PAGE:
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  15. I would recommend that you abandon John Wesley and Matthew Henry’s interpretation of Joel 3:1-2. If you trace the prophecy from Joel 2:21 up through 3:2, It traces a future reality for Israel where 1. God will be in Israel, 2. The Spirit will be poured out on all people, and 3. God’s people (which seems a pretty clear reference to Israel) will no longer be ashamed into eternity. Israel has yet to experience an unashamed existence that fits the picture of Joel 2:21 onwards; rather, we are still waiting on God to bring this about. Moreover, the events of Joel 3:2 are part of this yet-awaited future – indicated by connector words such as ‘then you will know’ (2:27), ‘afterwards’ (2:28) and ‘in those days and at that time’ (3:1). Since Joel 3:2 is future, there still awaits a judgment for enemies who mistreat Israel.

    Believers in Christ must take care not to get arrogant, for Romans 11:17-32 not only indicates that Israel will be brought back to God, it even warns us that we if we don’t continue in God’s kindness then we will be cut off. Moreover, I believe it can’t hurt to imitate Paul’s prayer in Romans 10:1 that Israel be saved.

    Regarding a righteous Christian, it sure seems to me that a righteous Christian is one that does what is right regarding the nation of Israel and the Jewish people. This is supported by Genesis 12:1-3, in which God blesses those who bless Israel, and curses those who curse Israel. Should we ever expect God to praise a Christian who bears ill will towards Israel? Did Jesus do his work on the cross for the purpose of raising up ‘righteousness-infused Christians’ who mistreat Israel? If not, then why shouldn’t a Jewish leader be desirous for Christians to display righteousness and goodwill towards the Jewish people? Why should a Christian ever silence a Jewish person for expressing such a request to us?

    Regarding whether God’s promises to Abraham apply today to his physical descendants, how is it unreasonable for a Jewish leader to desire for Christians to respect and appreciate that God has a plan for Israel? Doesn’t Ezekiel 40-48 reinforce that God’s promises to Abraham’s physical descendants still stand? If not, what has changed? Did God change his mind or something? If anything, wouldn’t it be more encouraging to know that when God when God chooses a people for Himself, He sticks with the people He chooses? Doesn’t God’s blessing for Israel mean blessing for His church (Romans 11:12)?

    Moreover, I’m not sure what is within The Israel Pledge that isn’t a noble statement of intent. If I were to nitpick I could say that Israel does not have a ‘right to the land’ but rather a ‘God-backed promise to the land based upon obedience (or mercy),’ but I think saying that Israel has a right to live in the land reflects a positive spirit we should have towards Israel. In fact, I would say that my respect for Donald Duck has grown bigger for having signed The Israel Pledge, which is hard to believe because I have such a high appreciation for Donald Duck already. I hope Goofy and Pluto will soon follow suit … unless there are any significant reasons why any of us should refuse to adopt The Israel Pledge?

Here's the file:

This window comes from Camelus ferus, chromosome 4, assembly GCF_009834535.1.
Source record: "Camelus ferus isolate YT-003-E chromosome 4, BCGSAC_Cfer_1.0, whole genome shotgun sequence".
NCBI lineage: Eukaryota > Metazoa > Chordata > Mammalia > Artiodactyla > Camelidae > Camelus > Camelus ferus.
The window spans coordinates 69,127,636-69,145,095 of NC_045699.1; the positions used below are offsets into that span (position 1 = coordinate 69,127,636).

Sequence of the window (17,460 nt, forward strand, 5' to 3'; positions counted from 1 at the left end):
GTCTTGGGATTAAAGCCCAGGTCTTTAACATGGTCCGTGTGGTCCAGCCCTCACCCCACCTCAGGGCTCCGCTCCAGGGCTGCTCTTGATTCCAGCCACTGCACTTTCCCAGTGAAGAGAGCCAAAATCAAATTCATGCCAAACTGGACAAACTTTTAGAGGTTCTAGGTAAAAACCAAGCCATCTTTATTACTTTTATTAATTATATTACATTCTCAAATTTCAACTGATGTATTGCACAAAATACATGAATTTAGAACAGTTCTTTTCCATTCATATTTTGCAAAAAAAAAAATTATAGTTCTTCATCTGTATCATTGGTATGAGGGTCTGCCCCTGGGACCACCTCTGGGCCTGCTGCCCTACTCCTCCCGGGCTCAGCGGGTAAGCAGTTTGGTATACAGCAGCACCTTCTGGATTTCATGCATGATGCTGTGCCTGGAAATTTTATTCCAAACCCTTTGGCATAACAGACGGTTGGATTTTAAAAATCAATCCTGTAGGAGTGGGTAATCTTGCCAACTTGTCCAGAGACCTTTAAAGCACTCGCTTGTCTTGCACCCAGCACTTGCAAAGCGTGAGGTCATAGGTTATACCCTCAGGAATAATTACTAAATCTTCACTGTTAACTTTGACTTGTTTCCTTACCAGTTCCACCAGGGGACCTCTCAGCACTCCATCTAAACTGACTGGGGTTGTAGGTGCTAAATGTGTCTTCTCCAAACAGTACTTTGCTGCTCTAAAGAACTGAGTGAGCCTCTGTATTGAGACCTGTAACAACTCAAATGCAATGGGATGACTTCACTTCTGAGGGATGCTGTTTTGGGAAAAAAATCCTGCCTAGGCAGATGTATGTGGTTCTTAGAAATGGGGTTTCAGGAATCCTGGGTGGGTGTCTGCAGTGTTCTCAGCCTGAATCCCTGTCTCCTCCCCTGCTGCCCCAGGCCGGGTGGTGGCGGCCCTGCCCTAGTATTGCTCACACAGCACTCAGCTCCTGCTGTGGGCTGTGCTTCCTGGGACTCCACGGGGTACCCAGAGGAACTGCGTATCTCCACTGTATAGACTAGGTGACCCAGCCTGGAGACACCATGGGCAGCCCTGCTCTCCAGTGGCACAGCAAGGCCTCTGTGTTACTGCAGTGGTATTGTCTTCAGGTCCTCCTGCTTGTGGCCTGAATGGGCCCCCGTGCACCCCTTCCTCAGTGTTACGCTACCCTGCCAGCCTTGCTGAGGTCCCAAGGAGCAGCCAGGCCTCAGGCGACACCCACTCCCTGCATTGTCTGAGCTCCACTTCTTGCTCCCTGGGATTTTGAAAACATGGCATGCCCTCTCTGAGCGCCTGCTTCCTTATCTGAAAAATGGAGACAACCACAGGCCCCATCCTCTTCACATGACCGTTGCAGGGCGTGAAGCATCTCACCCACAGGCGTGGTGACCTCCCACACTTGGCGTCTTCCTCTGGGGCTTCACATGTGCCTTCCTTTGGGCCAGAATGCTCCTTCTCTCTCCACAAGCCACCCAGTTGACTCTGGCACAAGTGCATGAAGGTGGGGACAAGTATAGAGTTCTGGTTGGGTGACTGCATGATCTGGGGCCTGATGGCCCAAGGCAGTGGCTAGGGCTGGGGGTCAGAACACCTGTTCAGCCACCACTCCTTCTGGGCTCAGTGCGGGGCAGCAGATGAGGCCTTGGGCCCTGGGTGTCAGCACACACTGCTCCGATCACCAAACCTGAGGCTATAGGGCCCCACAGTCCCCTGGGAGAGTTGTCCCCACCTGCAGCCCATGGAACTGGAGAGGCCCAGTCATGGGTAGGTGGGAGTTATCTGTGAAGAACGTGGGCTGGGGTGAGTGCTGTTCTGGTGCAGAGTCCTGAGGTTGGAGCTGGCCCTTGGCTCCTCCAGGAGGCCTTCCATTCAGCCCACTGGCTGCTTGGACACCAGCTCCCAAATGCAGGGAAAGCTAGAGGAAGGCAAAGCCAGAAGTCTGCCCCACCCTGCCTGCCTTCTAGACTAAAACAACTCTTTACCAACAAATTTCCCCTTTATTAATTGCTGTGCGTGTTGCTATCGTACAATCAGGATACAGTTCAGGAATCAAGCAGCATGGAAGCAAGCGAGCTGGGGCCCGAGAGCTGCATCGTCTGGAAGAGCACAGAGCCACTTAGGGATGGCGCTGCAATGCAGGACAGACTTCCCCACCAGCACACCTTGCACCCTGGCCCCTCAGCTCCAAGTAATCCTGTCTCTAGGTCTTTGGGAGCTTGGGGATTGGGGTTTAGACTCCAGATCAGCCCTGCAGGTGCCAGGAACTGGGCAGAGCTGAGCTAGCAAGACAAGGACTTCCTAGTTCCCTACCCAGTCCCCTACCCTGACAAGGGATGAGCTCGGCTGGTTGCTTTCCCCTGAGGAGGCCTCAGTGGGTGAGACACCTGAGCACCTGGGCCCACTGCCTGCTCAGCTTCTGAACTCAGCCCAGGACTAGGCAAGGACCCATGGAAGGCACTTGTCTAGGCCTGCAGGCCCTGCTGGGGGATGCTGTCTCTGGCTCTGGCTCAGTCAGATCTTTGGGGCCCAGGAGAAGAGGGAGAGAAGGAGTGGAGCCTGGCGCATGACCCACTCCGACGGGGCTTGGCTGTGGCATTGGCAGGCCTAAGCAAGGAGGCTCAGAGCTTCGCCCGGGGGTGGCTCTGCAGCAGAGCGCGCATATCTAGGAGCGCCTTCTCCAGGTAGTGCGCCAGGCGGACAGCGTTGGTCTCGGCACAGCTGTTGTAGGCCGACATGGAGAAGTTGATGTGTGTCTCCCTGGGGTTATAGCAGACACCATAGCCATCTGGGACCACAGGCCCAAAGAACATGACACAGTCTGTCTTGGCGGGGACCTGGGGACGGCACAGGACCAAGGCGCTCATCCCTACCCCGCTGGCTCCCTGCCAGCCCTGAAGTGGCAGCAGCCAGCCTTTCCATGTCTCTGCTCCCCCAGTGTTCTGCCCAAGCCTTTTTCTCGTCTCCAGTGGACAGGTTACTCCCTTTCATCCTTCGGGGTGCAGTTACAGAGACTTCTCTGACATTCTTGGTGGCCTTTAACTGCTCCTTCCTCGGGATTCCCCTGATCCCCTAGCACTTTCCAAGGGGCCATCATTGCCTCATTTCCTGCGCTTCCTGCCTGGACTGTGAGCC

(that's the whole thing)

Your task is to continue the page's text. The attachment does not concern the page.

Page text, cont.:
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    • Thanks as well, Bret, for your comments. I don’t agree with your premise that Joel 3:1-2 remains unfulfilled. Peter was clear in Acts 2 that Pentecost was a fulfillment of Joel’s prophecy at the end of chapter 2. Peter said, “This is that which was spoken of by the prophet Joel…” God’s Spirit has been poured out, and is being poured out, on all who call upon Christ, regardless of their ethnicity. God is also in Israel now, for Jesus is true Israel.

      Why do you believe that “God’s people” is a clear reference to Israel (it appears that you mean the modern day nation of Israel)? Isn’t the New Testament clear enough that God doesn’t have a people outside of His Son, Jesus? Most of the people living in Israel today are outside of Jesus. They are not among God’s people. However, any Jew, any Palestinian, and any other person living in Israel who does trust in Jesus are counted as being among His people.

      In Genesis 12:3 God simply promised to bless those who would bless Abraham, and to curse those who would curse Abraham. He said nothing about Israel in that promise. In Genesis 22:18, God repeated the promise in the latter part of that verse, and included Abraham’s offspring: “And through your offspring all nations on earth will be blessed, because you have obeyed Me.” Then in Acts 3:25-26, the apostle Peter clearly identified Jesus as Abraham’s offspring and the means of blessing for the nations:

      “And you are heirs of the prophets and of the covenant God made with your fathers. He said to Abraham, ‘Through your offspring all peoples on earth will be blessed.’ When God raised up His servant, He sent Him first to you to bless you by turning each of you from your wicked ways.”

      It’s Jesus who is Abraham’s offspring, and He blesses the nations, beginning with the proclamation of the gospel to Jews in the first century. The apostle Paul, in Galatians 3:7-8, declared that Jesus’ followers are Abraham’s offspring too:

      “Understand, then, that those who believe are children of Abraham. The Scripture foresaw that God would justify the Gentiles by faith, and announced the gospel in advance to Abraham: ‘All nations will be blessed through you.’”